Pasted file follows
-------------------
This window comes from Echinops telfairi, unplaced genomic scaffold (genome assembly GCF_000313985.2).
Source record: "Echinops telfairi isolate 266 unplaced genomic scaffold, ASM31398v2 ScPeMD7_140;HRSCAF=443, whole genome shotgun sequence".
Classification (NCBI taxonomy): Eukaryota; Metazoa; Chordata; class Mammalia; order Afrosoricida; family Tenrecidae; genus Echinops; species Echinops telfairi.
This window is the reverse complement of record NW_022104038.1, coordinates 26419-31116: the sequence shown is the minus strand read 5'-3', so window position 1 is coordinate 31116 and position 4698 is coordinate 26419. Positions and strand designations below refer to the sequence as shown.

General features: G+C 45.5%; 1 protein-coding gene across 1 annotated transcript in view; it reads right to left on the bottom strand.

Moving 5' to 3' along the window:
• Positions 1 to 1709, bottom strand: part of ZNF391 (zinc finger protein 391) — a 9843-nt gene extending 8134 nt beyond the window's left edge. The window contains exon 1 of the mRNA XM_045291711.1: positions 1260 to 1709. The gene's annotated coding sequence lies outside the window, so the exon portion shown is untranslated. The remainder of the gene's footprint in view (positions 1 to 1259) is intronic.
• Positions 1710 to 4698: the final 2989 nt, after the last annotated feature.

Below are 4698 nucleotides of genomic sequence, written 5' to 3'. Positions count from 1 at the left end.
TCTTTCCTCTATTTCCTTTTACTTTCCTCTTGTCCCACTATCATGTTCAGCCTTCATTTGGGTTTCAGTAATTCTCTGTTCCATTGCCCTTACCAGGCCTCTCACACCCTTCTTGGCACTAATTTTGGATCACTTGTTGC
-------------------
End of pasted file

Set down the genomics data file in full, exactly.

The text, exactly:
This window comes from Echinops telfairi, unplaced genomic scaffold (genome assembly GCF_000313985.2).
Source record: "Echinops telfairi isolate 266 unplaced genomic scaffold, ASM31398v2 ScPeMD7_140;HRSCAF=443, whole genome shotgun sequence".
Classification (NCBI taxonomy): Eukaryota; Metazoa; Chordata; class Mammalia; order Afrosoricida; family Tenrecidae; genus Echinops; species Echinops telfairi.
This window is the reverse complement of record NW_022104038.1, coordinates 26419-31116: the sequence shown is the minus strand read 5'-3', so window position 1 is coordinate 31116 and position 4698 is coordinate 26419. Positions and strand designations below refer to the sequence as shown.

General features: G+C 45.5%; 1 protein-coding gene across 1 annotated transcript in view; it reads right to left on the bottom strand.

Moving 5' to 3' along the window:
• Positions 1 to 1709, bottom strand: part of ZNF391 (zinc finger protein 391) — a 9843-nt gene extending 8134 nt beyond the window's left edge. The window contains exon 1 of the mRNA XM_045291711.1: positions 1260 to 1709. The gene's annotated coding sequence lies outside the window, so the exon portion shown is untranslated. The remainder of the gene's footprint in view (positions 1 to 1259) is intronic.
• Positions 1710 to 4698: the final 2989 nt, after the last annotated feature.

Below are 4698 nucleotides of genomic sequence, written 5' to 3'. Positions count from 1 at the left end.
TCTTTCCTCTATTTCCTTTTACTTTCCTCTTGTCCCACTATCATGTTCAGCCTTCATTTGGGTTTCAGTAATTCTCTGTTCCATTGCCCTTACCAGGCCTCTCACACCCTTCTTGGCACTAATTTTGGATCACTTGTTGC